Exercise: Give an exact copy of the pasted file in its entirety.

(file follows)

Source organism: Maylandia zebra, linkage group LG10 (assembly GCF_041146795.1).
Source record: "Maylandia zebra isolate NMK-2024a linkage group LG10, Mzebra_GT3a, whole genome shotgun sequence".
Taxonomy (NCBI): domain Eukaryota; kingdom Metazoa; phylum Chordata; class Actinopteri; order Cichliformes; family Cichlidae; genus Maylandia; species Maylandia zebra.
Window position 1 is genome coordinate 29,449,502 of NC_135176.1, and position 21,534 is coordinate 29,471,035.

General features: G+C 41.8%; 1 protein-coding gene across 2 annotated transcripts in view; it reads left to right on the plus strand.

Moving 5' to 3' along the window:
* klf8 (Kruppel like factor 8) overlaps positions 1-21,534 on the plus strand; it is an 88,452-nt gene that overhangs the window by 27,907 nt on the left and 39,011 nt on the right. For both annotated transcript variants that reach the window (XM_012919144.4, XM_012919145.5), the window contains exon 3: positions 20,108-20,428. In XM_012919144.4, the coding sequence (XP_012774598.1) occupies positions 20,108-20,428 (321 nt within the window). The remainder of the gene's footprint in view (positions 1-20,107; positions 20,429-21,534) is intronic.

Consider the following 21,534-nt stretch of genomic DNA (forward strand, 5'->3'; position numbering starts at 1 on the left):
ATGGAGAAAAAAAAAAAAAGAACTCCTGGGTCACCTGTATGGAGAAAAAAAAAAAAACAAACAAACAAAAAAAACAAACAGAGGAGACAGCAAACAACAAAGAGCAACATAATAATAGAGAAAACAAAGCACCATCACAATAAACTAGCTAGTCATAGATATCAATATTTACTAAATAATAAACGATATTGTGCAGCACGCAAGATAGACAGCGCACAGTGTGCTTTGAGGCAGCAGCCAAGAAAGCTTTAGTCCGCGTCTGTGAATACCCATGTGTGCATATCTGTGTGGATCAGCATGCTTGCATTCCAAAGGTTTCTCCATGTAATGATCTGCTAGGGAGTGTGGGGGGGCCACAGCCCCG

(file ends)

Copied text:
Source organism: Maylandia zebra, linkage group LG10 (assembly GCF_041146795.1).
Source record: "Maylandia zebra isolate NMK-2024a linkage group LG10, Mzebra_GT3a, whole genome shotgun sequence".
Taxonomy (NCBI): domain Eukaryota; kingdom Metazoa; phylum Chordata; class Actinopteri; order Cichliformes; family Cichlidae; genus Maylandia; species Maylandia zebra.
Window position 1 is genome coordinate 29,449,502 of NC_135176.1, and position 21,534 is coordinate 29,471,035.

General features: G+C 41.8%; 1 protein-coding gene across 2 annotated transcripts in view; it reads left to right on the plus strand.

Moving 5' to 3' along the window:
* klf8 (Kruppel like factor 8) overlaps positions 1-21,534 on the plus strand; it is an 88,452-nt gene that overhangs the window by 27,907 nt on the left and 39,011 nt on the right. For both annotated transcript variants that reach the window (XM_012919144.4, XM_012919145.5), the window contains exon 3: positions 20,108-20,428. In XM_012919144.4, the coding sequence (XP_012774598.1) occupies positions 20,108-20,428 (321 nt within the window). The remainder of the gene's footprint in view (positions 1-20,107; positions 20,429-21,534) is intronic.

Consider the following 21,534-nt stretch of genomic DNA (forward strand, 5'->3'; position numbering starts at 1 on the left):
ATGGAGAAAAAAAAAAAAAGAACTCCTGGGTCACCTGTATGGAGAAAAAAAAAAAAACAAACAAACAAAAAAAACAAACAGAGGAGACAGCAAACAACAAAGAGCAACATAATAATAGAGAAAACAAAGCACCATCACAATAAACTAGCTAGTCATAGATATCAATATTTACTAAATAATAAACGATATTGTGCAGCACGCAAGATAGACAGCGCACAGTGTGCTTTGAGGCAGCAGCCAAGAAAGCTTTAGTCCGCGTCTGTGAATACCCATGTGTGCATATCTGTGTGGATCAGCATGCTTGCATTCCAAAGGTTTCTCCATGTAATGATCTGCTAGGGAGTGTGGGGGGGCCACAGCCCCG